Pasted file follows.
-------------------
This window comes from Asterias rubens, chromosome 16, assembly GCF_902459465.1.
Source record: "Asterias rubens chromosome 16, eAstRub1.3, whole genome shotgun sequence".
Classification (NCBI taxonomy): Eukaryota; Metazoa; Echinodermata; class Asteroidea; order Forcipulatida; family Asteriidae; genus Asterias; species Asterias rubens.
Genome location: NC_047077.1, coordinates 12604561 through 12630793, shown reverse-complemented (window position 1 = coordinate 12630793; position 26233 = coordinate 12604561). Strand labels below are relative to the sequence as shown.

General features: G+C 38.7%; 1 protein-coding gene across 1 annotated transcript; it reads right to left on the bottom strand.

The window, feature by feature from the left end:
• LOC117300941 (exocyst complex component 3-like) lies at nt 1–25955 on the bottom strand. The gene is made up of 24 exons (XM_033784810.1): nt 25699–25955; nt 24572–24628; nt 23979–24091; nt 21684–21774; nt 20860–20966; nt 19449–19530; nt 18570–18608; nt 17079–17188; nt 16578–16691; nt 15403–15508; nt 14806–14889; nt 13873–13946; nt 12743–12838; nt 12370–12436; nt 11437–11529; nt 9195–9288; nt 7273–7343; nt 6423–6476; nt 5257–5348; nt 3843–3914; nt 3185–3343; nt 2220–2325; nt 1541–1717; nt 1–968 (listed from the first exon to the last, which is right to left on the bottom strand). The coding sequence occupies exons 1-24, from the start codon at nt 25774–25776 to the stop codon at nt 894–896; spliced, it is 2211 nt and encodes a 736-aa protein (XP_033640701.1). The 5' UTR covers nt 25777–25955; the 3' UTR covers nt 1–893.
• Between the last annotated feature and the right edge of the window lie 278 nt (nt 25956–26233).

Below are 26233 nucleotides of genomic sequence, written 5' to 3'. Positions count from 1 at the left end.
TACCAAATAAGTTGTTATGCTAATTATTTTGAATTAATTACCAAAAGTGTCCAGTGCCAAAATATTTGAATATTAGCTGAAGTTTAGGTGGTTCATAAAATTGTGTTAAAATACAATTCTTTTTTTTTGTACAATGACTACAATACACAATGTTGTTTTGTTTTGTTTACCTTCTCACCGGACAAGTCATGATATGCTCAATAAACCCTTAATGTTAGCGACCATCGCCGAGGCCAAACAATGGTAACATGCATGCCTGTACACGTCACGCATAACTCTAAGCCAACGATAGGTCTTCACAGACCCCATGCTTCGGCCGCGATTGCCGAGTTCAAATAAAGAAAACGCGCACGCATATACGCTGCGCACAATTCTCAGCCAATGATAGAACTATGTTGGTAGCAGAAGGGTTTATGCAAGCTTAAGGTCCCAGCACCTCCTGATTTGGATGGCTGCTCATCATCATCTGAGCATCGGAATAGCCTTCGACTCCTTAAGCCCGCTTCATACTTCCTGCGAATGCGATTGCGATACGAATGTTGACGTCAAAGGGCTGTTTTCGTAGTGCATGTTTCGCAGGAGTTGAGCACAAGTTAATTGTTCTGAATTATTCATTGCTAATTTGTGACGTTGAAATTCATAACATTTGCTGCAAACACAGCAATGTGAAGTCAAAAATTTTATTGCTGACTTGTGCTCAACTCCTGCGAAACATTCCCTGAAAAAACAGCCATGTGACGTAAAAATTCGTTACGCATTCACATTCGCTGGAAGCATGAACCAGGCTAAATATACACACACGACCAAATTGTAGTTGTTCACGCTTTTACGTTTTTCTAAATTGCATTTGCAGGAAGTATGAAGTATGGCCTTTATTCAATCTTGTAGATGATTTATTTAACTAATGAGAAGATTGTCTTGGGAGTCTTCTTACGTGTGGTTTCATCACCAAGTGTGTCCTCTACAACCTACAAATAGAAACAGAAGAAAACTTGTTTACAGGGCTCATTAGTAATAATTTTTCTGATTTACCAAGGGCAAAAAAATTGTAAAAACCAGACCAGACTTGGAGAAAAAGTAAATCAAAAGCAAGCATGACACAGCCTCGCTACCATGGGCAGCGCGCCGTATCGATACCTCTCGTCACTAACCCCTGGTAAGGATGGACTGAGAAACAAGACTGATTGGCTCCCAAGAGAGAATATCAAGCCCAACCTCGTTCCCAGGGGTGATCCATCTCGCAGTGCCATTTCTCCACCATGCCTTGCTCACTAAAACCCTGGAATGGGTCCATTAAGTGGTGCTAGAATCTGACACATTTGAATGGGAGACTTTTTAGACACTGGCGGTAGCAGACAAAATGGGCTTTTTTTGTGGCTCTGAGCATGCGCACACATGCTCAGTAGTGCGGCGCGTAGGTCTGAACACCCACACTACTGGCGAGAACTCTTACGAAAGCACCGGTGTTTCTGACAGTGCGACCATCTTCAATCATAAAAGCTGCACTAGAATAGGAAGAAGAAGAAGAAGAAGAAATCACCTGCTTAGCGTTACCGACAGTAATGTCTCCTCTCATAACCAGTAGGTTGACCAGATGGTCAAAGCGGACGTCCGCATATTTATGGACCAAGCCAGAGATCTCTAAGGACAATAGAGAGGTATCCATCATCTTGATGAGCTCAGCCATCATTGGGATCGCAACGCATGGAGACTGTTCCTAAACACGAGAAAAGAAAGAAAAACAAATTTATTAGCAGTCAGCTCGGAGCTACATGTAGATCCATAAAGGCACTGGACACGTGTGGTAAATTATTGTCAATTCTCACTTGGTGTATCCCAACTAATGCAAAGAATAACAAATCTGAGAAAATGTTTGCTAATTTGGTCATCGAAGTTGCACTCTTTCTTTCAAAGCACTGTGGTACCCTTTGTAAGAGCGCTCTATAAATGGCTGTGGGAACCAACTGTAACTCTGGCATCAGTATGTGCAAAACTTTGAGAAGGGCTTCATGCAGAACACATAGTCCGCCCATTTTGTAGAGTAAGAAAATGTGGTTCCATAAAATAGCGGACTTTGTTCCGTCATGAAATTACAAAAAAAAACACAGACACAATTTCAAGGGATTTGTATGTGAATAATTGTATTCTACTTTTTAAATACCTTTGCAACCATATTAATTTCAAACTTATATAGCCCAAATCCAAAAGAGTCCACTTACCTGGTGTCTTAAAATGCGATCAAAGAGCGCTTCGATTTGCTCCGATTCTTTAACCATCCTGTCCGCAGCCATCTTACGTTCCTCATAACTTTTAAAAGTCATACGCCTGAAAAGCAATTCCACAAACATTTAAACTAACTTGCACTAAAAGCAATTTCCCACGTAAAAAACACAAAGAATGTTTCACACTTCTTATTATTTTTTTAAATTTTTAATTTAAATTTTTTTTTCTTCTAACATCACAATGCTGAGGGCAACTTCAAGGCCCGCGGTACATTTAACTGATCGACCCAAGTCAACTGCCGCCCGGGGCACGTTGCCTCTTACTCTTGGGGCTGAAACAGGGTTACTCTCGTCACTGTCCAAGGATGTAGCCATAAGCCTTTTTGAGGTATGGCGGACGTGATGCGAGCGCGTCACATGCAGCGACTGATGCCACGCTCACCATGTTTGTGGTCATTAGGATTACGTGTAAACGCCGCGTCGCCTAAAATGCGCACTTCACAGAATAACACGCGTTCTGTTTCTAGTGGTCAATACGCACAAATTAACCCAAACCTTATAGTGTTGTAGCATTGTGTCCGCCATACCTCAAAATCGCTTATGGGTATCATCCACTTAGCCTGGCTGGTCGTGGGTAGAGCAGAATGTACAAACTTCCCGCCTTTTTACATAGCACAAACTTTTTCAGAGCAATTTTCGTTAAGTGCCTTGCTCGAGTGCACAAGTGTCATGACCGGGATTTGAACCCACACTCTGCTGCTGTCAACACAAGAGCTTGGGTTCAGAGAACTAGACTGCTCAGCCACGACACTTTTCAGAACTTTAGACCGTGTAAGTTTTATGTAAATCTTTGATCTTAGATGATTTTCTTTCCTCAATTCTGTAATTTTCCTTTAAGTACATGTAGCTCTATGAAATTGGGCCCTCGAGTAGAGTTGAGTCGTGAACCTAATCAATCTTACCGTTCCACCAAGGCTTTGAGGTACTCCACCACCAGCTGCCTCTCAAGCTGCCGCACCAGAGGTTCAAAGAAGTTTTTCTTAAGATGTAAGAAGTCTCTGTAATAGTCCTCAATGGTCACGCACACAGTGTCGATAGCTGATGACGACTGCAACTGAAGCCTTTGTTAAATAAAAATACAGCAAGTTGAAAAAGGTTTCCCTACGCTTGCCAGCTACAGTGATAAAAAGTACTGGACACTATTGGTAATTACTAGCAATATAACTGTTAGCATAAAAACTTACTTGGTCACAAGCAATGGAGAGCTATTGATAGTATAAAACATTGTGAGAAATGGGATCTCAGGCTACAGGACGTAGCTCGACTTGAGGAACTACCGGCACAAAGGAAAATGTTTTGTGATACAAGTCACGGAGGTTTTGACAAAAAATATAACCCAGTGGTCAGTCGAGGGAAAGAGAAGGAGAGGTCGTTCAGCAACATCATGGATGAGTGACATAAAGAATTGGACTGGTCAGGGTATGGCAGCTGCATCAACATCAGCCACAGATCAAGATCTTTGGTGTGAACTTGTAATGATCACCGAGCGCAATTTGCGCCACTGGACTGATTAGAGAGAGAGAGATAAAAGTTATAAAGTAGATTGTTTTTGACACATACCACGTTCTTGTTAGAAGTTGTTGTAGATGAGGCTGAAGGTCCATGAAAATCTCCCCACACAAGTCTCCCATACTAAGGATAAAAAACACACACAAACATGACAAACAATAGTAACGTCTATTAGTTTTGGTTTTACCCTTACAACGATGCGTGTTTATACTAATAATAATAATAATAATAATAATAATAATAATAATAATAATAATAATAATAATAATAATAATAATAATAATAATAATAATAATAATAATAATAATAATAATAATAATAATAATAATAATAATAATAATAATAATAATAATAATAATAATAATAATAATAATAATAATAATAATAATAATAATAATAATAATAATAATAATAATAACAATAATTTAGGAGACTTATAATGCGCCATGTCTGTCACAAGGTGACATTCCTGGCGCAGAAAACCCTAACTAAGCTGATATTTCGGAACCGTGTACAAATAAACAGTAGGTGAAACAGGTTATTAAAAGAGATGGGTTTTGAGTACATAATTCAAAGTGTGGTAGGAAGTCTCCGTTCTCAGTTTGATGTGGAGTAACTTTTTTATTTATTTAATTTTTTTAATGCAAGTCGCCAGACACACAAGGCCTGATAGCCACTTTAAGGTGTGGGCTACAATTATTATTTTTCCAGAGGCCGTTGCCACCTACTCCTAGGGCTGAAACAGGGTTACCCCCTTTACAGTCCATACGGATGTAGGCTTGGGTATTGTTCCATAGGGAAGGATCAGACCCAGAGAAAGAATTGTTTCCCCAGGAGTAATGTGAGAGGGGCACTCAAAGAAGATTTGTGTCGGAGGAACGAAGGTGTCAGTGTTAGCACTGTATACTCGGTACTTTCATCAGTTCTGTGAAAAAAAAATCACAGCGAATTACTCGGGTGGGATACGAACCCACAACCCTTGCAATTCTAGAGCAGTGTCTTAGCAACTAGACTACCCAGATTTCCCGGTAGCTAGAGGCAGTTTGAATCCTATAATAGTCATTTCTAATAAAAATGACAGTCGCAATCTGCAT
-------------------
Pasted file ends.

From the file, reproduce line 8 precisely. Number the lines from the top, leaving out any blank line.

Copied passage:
• Between the last annotated feature and the right edge of the window lie 278 nt (nt 25956–26233).